Now always present in Come from Away, is how that day laid bare the worst of us. What happened on 9/11 was a terrorist attack that killed more than 3,000 people; it laid bare the complexity and danger of religious fundamentalism and colonialism; and Come from Away makes sure to tell of the Islamophobia – laid bare that day – that continues on into today.

And, in the midst of all that, Come from Away takes the time to tell what happened in Gander. On 9/11, as passengers sat on 32 planes at the Gander airport, and as day became night, they saw on the horizon a line of headlights – cars and buses, come to take them to shelter – any and every community building in Gander. The people of Gander emptied their stores and shelves to provide for their guests; they found phones and sat with anxious folks trying to find and contact their family, one the mother of a NYC firefighter; they cooked meals round the clock. They connected with these unexpected guests – Come from Away -- across national and religious difference – all of them – and us – caught up in this global tragedy. All of us trembling and human. As one of my favorite religious thinkers – Rev. Dr. Joanne Whitt says – Come from Away “shows us the best that we can be.” To which I’d add, it what we can be when love is at work.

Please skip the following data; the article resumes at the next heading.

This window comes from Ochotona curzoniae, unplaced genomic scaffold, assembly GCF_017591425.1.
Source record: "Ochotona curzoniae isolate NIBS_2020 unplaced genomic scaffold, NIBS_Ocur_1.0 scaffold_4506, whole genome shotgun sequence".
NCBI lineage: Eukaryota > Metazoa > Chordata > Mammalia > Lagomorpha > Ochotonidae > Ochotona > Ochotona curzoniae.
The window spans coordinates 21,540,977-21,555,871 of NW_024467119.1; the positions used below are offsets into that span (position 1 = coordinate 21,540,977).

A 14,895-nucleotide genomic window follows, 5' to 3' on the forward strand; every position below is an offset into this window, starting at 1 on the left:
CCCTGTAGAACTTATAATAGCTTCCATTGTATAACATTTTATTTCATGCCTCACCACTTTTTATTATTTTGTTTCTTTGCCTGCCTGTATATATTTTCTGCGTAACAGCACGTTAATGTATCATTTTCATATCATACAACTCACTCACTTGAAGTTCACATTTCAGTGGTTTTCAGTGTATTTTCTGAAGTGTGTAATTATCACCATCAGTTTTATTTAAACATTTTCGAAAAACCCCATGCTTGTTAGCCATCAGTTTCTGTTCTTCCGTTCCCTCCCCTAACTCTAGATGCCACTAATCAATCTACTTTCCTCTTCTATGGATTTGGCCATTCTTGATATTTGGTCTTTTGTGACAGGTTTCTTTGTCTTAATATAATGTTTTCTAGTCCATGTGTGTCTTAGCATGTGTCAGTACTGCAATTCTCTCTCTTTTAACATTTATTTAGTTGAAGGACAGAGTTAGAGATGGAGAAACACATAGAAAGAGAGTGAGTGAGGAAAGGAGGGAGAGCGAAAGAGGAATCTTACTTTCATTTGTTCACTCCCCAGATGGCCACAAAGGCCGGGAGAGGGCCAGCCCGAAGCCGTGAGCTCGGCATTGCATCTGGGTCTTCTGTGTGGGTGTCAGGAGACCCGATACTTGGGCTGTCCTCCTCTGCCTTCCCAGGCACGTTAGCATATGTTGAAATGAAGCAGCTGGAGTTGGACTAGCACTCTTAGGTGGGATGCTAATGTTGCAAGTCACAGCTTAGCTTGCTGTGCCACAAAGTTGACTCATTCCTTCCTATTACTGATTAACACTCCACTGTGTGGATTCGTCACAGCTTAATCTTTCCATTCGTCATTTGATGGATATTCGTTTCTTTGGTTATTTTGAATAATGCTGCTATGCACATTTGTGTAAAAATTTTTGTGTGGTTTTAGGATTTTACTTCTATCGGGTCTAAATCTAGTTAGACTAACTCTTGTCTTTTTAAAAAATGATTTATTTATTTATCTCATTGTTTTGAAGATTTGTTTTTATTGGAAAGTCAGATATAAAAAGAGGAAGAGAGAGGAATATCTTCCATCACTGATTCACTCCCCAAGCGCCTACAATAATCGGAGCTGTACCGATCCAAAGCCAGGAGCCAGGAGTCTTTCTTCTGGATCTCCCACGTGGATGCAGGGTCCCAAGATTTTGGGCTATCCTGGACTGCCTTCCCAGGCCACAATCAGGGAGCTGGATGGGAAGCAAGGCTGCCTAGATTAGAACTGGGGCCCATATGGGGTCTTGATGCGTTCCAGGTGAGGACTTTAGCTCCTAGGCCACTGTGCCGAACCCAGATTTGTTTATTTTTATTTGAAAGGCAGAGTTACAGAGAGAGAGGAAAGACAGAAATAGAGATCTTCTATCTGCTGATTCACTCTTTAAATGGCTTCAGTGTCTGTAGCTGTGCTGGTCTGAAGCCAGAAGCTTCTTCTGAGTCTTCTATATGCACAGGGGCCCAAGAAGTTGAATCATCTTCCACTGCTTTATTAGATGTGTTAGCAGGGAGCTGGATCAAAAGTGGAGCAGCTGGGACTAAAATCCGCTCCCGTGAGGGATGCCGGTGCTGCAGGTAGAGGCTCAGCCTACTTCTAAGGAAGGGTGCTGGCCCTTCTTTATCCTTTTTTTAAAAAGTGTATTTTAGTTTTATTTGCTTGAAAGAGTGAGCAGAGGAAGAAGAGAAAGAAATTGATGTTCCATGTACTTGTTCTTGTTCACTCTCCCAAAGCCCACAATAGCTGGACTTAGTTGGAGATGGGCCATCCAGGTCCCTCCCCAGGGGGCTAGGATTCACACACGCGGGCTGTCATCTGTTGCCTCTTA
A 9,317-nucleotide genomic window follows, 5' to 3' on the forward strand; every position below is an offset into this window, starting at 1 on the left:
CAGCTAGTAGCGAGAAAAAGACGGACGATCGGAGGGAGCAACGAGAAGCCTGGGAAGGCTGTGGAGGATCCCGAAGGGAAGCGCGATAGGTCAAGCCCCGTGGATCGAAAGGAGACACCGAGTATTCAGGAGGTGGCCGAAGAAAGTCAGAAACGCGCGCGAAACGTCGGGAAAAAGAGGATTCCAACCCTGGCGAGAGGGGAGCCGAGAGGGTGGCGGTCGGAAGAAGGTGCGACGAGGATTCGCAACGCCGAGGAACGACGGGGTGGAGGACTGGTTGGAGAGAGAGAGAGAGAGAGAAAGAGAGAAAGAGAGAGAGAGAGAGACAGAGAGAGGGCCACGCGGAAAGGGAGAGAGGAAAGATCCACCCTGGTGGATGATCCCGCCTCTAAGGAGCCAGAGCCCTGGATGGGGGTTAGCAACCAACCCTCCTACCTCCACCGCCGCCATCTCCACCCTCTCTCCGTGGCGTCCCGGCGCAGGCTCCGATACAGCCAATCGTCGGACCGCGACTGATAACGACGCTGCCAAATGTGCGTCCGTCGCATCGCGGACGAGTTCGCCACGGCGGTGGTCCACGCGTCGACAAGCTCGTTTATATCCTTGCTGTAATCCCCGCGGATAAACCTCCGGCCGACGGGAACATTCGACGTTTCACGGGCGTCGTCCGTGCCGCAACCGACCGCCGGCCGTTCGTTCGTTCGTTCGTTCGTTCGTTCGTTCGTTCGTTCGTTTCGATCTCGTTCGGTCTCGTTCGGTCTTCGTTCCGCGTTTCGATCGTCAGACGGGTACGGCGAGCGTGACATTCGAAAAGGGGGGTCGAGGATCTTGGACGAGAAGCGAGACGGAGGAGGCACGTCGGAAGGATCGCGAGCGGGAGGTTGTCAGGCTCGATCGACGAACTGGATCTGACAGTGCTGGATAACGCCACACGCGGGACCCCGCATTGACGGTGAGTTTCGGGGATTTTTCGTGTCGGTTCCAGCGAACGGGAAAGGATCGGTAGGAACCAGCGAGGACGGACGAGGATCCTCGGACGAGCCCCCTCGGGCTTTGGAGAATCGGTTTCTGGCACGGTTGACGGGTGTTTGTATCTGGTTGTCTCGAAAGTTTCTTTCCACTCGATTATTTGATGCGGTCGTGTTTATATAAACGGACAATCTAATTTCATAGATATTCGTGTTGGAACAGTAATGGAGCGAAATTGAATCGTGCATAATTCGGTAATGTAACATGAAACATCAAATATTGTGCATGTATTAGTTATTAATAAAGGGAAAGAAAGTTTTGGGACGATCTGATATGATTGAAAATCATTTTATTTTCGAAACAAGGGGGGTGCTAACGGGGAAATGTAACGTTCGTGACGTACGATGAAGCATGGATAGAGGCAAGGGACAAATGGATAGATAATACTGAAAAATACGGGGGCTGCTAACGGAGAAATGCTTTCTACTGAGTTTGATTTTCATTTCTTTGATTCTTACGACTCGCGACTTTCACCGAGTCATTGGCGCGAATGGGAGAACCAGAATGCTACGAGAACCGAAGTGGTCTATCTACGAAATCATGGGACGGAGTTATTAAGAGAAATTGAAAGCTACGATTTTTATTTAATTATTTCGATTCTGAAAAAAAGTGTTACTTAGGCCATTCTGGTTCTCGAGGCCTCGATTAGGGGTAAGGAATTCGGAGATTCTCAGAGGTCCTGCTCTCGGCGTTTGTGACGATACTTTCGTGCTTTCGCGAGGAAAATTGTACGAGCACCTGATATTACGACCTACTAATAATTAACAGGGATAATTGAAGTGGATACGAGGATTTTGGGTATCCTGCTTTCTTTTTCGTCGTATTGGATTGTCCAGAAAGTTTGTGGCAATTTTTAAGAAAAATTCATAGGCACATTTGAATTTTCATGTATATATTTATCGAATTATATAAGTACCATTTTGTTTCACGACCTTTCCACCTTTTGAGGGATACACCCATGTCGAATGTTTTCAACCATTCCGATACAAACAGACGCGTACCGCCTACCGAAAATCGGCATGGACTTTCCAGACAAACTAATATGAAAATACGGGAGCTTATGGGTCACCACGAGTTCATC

The rule of love, of course, has central place in our most intimate, loving relationships, particularly our relationships of family. Love is patient; love is kind. And, the Apostle Paul insists, this Rule of Love is central to how we live – as the Body of Christ – in community. But it doesn’t even stop there. “Love has so much other work to do in the world.” As we are called to live as the Body of Christ in and for the world God loves, we are called to carry this Rule of Love into the Public Square – that public space where we engage each other to shape and critique and reform and sometimes dismantle the systems and structures that govern our lives. We hear talk of the Rule of Law – but through the lens of this Scripture and our faith -- for those who seek to follow the way of Jesus —we are called to insist that the Rule of Law reflect this Rule of Love – particularly in our critical moment. And here’s what that looks like, for example: